Academic journal article International Journal of Instructional Media

Presentational Style of Video as an Affecting Factor in Learning

Academic journal article International Journal of Instructional Media

Presentational Style of Video as an Affecting Factor in Learning

Article excerpt

PURPOSE AND BACKGROUND

In the age of digital media and the Internet, video is still a popular medium for instruction in college classrooms. According to a recent survey by the National Institute of Multimedia Education in Japan (NIME, 2005), 83.4% of Japanese universities responded that their teachers use recorded video in their classrooms "very often" or "to some extent'. On the technology side, video is now easily transformed into a digital format and can be used as a DVD or on the Internet. Still in this case of media conversion, the content and symbol systems of the video are preserved and the visual narrative of the original video materials is not changed. How to use video more effectively for instruction is still a practical and theoretical concern for media study researchers.

In audiovisual narratives, the same subject matter can be presented in a variety of ways stylistically. The difference in presentational style may affect the learner's participation in watching the materials. This study then focused on presentational style of video materials as an affecting factor on viewers' involvement and also on their degree of learning. This area of focus is closely related to the practical issue of how and why video producers try to create better and more effective educational materials that would draw viewers' attention more into the subject matter. And why do we observe some presentations that are actually better than others and why do we watch them more carefully? To address these concerns, this study will test the following hypothesis: the style of a video, as well as students prior knowledge of and interest in its content, influences students involvement or mental participation in a video lesson and therefore influences learning.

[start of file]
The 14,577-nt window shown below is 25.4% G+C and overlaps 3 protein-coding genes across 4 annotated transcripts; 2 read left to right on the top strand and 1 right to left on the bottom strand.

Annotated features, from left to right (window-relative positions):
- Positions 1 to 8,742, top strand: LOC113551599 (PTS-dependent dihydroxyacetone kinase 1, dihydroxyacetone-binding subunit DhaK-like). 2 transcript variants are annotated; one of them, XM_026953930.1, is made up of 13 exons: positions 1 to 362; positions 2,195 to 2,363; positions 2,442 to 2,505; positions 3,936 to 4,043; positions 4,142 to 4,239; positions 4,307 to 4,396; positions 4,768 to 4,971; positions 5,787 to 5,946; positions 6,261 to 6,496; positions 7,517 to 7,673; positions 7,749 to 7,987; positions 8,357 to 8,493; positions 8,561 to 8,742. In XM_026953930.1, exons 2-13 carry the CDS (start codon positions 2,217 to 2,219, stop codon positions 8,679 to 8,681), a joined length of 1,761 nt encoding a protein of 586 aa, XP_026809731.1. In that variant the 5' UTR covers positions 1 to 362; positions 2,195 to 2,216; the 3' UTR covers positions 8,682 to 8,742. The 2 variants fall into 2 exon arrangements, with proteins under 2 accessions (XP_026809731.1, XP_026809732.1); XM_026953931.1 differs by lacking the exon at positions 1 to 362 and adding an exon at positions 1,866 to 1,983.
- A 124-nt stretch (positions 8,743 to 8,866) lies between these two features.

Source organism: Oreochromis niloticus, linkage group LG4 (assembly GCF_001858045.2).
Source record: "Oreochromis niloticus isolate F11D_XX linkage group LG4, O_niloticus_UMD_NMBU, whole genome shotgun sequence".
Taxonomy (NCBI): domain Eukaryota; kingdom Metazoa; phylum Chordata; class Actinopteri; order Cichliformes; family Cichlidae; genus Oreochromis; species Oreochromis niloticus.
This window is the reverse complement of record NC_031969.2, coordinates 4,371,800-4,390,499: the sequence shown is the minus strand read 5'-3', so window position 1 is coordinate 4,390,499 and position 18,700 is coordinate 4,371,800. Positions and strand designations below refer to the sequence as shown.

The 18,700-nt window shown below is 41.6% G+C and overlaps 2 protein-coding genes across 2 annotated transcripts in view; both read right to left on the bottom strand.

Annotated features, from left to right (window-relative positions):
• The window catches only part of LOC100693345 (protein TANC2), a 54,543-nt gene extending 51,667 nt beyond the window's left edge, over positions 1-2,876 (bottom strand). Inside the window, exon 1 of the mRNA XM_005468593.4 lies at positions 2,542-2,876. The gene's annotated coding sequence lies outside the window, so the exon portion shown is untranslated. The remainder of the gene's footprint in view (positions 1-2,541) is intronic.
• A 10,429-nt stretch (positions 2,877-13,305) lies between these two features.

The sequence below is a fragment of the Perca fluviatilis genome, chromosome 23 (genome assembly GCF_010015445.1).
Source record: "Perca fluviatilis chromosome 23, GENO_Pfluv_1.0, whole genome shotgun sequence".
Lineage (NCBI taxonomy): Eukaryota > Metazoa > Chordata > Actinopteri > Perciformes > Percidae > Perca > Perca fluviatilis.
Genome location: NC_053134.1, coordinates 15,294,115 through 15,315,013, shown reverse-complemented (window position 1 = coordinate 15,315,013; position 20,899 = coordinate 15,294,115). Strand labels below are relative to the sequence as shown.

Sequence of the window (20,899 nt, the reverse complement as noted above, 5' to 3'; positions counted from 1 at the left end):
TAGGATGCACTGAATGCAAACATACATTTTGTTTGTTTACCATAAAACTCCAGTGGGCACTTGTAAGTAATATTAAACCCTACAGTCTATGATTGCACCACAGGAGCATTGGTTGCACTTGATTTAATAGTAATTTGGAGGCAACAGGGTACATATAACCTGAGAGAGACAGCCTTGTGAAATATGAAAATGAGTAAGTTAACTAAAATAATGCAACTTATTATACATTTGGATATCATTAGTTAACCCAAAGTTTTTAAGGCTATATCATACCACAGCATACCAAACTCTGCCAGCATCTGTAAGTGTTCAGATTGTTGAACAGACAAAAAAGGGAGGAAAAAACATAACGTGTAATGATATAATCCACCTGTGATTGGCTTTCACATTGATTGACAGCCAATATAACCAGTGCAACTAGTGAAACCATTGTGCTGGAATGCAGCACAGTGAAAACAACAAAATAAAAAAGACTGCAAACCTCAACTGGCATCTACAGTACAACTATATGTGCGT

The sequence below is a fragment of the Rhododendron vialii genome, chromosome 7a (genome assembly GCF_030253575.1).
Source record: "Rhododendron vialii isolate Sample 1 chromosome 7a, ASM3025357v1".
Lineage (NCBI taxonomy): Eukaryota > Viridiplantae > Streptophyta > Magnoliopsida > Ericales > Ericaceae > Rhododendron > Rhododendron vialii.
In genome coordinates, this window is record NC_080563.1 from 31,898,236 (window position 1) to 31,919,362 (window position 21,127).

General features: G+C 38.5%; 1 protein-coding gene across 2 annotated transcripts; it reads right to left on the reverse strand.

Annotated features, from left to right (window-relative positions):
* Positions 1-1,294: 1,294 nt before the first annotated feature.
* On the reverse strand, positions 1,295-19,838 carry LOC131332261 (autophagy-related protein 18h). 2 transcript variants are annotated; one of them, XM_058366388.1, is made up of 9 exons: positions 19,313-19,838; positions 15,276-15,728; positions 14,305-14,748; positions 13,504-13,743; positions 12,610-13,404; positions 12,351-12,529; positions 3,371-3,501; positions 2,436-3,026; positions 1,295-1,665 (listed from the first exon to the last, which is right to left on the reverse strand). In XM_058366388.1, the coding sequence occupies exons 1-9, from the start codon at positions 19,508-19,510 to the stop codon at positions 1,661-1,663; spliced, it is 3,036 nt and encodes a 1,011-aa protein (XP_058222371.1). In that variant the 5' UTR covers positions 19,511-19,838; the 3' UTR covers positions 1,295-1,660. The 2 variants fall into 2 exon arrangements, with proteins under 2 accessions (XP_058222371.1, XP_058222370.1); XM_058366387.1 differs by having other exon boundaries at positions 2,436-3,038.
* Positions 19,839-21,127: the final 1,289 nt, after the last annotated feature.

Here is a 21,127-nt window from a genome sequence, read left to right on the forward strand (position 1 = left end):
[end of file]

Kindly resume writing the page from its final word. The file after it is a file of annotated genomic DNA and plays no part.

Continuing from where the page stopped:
This hypothesis is related to two fields of inquiry: a) learner's prior knowledge and interest, and b) findings of the past educational media study. Firstly, research shows that the most important and direct learning factor is prior knowledge of the domain. Dochy (1994) noted that knowledge measured prior to a course accounts for an average of more than 50 percent of the variance in posttest scores. The past predicts the future in this sense. Learning is also significantly predicated on student interest in the subject matter, a factor also related to prior knowledge. Tobias (1994) reported, "A meta-analysis indicated that interest accounted for 12% of the achievement variance in males and 6% in females." Interest is considered to be especially important in relation to student motivation. We can expect the style of video materials to be related to student s interest and therefore motivation to learn.

Secondly, what role does the medium play in learning? Past educational media studies have confirmed that the medium itself, be it television, film or video, does not affect learning directly. In his influential review, Clark (1983) reasoned that the medium itself no more influences student learning than the trucks that deliver our food influence our nutrition. Clark concluded student learning is instead predicated on teaching methods, lesson content, and factors related to the students themselves. In this sense, presentational style is less a factor of the medium itself and more a variable related to teaching methods and content. Here arises a question: "Does style matter?" The Open University (1981) responded to the classic question of whether style matters in its study package "Learning from Television" in which each of four kinds of instructional television programs were accompanied with its own learning strategy suggestions. In Japan, the National Institute of Multimedia Education produced six video programs on the same subject in different formats and analyzed students' responses to them (Saga, 1984). To state again here, the purpose of this study is to examine how the expressive or presentational styles of video materials affect learning in relation to student prior knowledge and interest in the subject matter. …

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